Number of health workers trained on ART delivery in accordance with national or international standards

Export Indicator

Number of health workers (by type) newly trained or retrained on ART delivery in accordance with national or international guidelines during the preceding 12 months. This covers health workers who have been trained to a level enabling them to take up a di
What it measures

This indicator measures the availability of a trained workforce for achieving national scale-up targets. It includes both clinical and non-clinical health workers who contribute to the development and implementation of ART services and provide critical support services.

Rationale
Numerator

Number of newly trained or retrained health care workers in the selected health facilities providing ART.

Denominator

Total number of health care workers in selected facilities providing ART.

Calculation

If data are obtained from facility-based surveys (records of training kept in facilities):
a) The indicator can be calculated as a percentage for the sampled health facilities:
• Numerator: Number of newly trained or retrained health care workers in the selected health
facilities providing ART.
• Denominator: Total number of health care workers in selected facilities providing ART.

Method of measurement

WHO (ARV): The information for this indicator can be obtained from either of two sources:
1) Programme records of organizations (private or public organizations, or NGOs) that are providing the majority of ART-related training in a given country. In most countries a limited number of such organizations is responsible for all training (usually known to the national AIDS coordination body), and the information for this indicator can be collected from their records.
2)Facility-based surveys (of facilities providing ART).
If data are obtained from programme records: a) The source (name, type of organization, date and persons contacted) should be noted when the information is collected. b) The indicator gives information on the overall size of the health workforce trained on HIV/AIDS in the country concerned. c) The indicator does not, however, assess whether trained health workers are working in facilities providing ART. This link is crucial for monitoring progress in the scaling up of ART services: Core Indicator 5, section (f) in the present document allows for this link to be made; it assesses whether a facility has at least one staff member providing ART who has been trained in the preceding 12 months. d) In combination with information on facilities this indicator can help to identify bottlenecks in human resource management. For example, reports on personnel shortages in facilities can be compared with information on the nationally trained workforce and judgements can be made as to whether such shortages are absolute or relative, e.g. if associated with hindrances to recruitment such as geographical barriers and/or a lack of incentives.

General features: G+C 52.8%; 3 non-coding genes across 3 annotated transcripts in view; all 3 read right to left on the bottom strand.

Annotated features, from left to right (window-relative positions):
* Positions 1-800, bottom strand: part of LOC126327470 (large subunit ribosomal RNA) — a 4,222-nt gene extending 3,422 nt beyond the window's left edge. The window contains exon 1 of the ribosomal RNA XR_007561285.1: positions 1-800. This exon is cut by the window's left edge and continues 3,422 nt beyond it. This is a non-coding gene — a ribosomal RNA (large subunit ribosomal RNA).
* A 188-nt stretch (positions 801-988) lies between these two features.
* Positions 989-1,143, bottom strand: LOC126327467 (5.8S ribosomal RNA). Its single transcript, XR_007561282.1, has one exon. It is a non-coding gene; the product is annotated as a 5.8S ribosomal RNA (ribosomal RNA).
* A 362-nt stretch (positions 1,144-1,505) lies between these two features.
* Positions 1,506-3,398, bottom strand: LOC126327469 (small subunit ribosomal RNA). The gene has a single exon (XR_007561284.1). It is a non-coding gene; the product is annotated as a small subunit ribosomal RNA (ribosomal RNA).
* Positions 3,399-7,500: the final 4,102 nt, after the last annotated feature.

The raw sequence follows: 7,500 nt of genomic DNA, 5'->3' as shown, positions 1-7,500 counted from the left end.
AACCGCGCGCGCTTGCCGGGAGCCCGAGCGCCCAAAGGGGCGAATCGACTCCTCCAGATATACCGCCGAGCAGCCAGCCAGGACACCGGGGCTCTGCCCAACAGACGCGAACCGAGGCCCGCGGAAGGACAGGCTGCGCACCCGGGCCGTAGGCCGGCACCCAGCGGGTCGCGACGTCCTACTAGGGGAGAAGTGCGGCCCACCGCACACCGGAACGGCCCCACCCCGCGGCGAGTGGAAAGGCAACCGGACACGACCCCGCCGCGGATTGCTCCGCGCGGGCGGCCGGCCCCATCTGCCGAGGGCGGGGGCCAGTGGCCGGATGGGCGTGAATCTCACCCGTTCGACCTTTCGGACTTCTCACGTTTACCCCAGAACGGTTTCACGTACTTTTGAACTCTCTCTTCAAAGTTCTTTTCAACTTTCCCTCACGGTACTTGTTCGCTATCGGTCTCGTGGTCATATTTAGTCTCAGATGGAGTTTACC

If data are obtained from facility-based surveys (records of training kept in facilities):
a) The indicator can be calculated as a percentage for the sampled health facilities: • Numerator: Number of newly trained or retrained health care workers in the selected health facilities providing ART. • Denominator: Total number of health care workers in selected facilities providing ART. b) The indicator shows whether the trained individuals are also working in ART-providing facilities (and it links directly with Core Indicator 5, section (f) in the present document, which assesses whether health facilities each have at least one staff member providing ART who has been trained in the preceding 12 months). Regardless of the source of information, data must be collected separately for each group of health workers listed above, although it can be aggregated into one group for ease of reporting. However, the information is most insightful when reported by type of personnel. The minimum acceptable quality of training should be defined before the information is col

Measurement frequency

Annual

Disaggregation

Condom type: N/A

Education: N/A

Gender: N/A

Geographic location: N/A

HIV status: N/A

Pregnancy status: N/A

Sector: Private, Public

Service Type: N/A

Target: N/A

Time period: N/A

Type of orphan: N/A

Type/Timing of testing: N/A

Vulnerability status: N/A

Explanation of the numerator
Explanation of the denominator
Strengths and weaknesses

This indicator is most useful in the initial phases of a countrywide response to HIV/AIDS, when the cumulative number of trained health professionals is expected to be continuously increasing until it reaches a critical mass (or desired ceiling). At this point the quantitative focus of the indicator on the number of health workers trained may become redundant, and measurement may shift so as to capture the quality of training, refresher training and the testing/supervision of health care practices as outlined below.
• Assessment of training programme: its content and duration; its compliance with international standards and issues of local relevance.
• Assessment of results of training, involving measurement of health providers' knowledge and attitudes, self-assessment and direct observation of their practice.
• Measurement of continuous and improving competence over time (e.g. recertification, continuous education, knowledge and performance assessments, practice audits).
• Implementation of certification schemes that attest to the competence of individuals to practice.
WHO is working with partners on the development of guidelines and tools for the development and implementation of certification programmes. Additionally, some countries may be able to evaluate the performance of health workers through operations research.

Further information